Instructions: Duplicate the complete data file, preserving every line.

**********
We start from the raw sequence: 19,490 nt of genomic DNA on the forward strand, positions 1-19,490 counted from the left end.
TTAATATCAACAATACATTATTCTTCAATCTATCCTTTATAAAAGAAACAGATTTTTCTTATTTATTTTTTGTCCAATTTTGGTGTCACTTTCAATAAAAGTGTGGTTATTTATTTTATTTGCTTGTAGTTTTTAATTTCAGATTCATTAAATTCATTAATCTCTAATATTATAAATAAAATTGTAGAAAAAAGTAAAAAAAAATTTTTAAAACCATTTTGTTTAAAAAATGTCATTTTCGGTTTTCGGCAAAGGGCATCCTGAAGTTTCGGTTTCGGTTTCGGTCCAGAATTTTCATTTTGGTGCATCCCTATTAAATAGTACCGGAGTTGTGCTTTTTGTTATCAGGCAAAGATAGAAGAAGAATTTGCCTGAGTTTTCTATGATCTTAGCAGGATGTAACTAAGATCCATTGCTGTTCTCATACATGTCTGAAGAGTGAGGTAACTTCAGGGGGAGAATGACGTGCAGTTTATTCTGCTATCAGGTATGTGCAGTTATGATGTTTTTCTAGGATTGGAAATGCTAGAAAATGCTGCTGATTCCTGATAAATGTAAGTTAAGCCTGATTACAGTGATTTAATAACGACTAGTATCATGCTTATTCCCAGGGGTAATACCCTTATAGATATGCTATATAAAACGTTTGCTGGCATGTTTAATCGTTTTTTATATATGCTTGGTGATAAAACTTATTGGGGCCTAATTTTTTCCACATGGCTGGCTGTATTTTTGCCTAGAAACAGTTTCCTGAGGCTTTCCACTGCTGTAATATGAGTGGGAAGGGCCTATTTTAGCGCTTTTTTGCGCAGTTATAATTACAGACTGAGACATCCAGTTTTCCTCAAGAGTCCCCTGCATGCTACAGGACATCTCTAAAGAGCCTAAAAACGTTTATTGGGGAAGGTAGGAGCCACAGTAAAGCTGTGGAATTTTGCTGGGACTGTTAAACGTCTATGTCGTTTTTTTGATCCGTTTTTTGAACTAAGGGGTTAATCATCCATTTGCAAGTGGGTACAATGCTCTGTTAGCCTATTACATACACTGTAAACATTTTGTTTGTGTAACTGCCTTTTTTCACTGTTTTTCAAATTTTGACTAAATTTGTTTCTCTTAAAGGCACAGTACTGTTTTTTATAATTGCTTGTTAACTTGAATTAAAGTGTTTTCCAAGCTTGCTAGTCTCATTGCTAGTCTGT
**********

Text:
We start from the raw sequence: 19,490 nt of genomic DNA on the forward strand, positions 1-19,490 counted from the left end.
TTAATATCAACAATACATTATTCTTCAATCTATCCTTTATAAAAGAAACAGATTTTTCTTATTTATTTTTTGTCCAATTTTGGTGTCACTTTCAATAAAAGTGTGGTTATTTATTTTATTTGCTTGTAGTTTTTAATTTCAGATTCATTAAATTCATTAATCTCTAATATTATAAATAAAATTGTAGAAAAAAGTAAAAAAAAATTTTTAAAACCATTTTGTTTAAAAAATGTCATTTTCGGTTTTCGGCAAAGGGCATCCTGAAGTTTCGGTTTCGGTTTCGGTCCAGAATTTTCATTTTGGTGCATCCCTATTAAATAGTACCGGAGTTGTGCTTTTTGTTATCAGGCAAAGATAGAAGAAGAATTTGCCTGAGTTTTCTATGATCTTAGCAGGATGTAACTAAGATCCATTGCTGTTCTCATACATGTCTGAAGAGTGAGGTAACTTCAGGGGGAGAATGACGTGCAGTTTATTCTGCTATCAGGTATGTGCAGTTATGATGTTTTTCTAGGATTGGAAATGCTAGAAAATGCTGCTGATTCCTGATAAATGTAAGTTAAGCCTGATTACAGTGATTTAATAACGACTAGTATCATGCTTATTCCCAGGGGTAATACCCTTATAGATATGCTATATAAAACGTTTGCTGGCATGTTTAATCGTTTTTTATATATGCTTGGTGATAAAACTTATTGGGGCCTAATTTTTTCCACATGGCTGGCTGTATTTTTGCCTAGAAACAGTTTCCTGAGGCTTTCCACTGCTGTAATATGAGTGGGAAGGGCCTATTTTAGCGCTTTTTTGCGCAGTTATAATTACAGACTGAGACATCCAGTTTTCCTCAAGAGTCCCCTGCATGCTACAGGACATCTCTAAAGAGCCTAAAAACGTTTATTGGGGAAGGTAGGAGCCACAGTAAAGCTGTGGAATTTTGCTGGGACTGTTAAACGTCTATGTCGTTTTTTTGATCCGTTTTTTGAACTAAGGGGTTAATCATCCATTTGCAAGTGGGTACAATGCTCTGTTAGCCTATTACATACACTGTAAACATTTTGTTTGTGTAACTGCCTTTTTTCACTGTTTTTCAAATTTTGACTAAATTTGTTTCTCTTAAAGGCACAGTACTGTTTTTTATAATTGCTTGTTAACTTGAATTAAAGTGTTTTCCAAGCTTGCTAGTCTCATTGCTAGTCTGT